The physics department and the college celebrated with the community this rare astronomical event Tuesday afternoon June 5th in the Arboretum.
There were several different types of telescopes on hand for public viewing, reflector and refracting of various size, including several H-alpha types capable of viewing solar flares. There were also astronomy-related activities and physics presentations.
On Tuesday afternoon June 5th 2012, around 3p in southern California, Venus passed in front of the Sun. This "Transit of Venus" took place until just after sunset. It only occurs about every 120 years and will not happen again in our lifetime.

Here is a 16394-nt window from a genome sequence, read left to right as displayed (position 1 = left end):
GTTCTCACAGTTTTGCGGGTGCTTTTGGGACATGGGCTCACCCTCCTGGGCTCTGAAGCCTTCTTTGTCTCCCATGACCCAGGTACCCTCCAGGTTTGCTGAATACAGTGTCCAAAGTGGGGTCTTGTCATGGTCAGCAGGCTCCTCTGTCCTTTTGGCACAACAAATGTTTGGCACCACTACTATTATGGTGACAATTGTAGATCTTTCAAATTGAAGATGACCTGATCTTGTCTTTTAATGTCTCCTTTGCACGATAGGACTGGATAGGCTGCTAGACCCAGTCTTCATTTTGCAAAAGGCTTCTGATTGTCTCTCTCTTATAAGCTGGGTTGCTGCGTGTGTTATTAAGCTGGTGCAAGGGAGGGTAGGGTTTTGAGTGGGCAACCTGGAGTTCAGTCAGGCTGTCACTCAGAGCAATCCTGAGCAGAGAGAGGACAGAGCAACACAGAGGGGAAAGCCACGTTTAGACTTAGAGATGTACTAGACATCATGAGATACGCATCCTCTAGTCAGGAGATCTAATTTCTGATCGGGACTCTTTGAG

Though today it is of little scientific value, in the eighteenth century the transit was regarded as the single most important scientific observation in history. Johannes Kepler, Edmond Halley, and Isaac Newton all realized that observing the transit of Venus from various locations on Earth would yield the holy grail of astronomy: the determination of the actual distance from the Earth to the Sun, what has become known as the AU (astronomical unit).
Up until that time all the distances from the planets, and their size were all relative values based on the AU. There were no hard values for the size of the solar system and ultimately the distance to the stars. Although none of those great names in science would live long enough to see it for themselves, they set the stage for a notable chapter in the history of modern astronomy.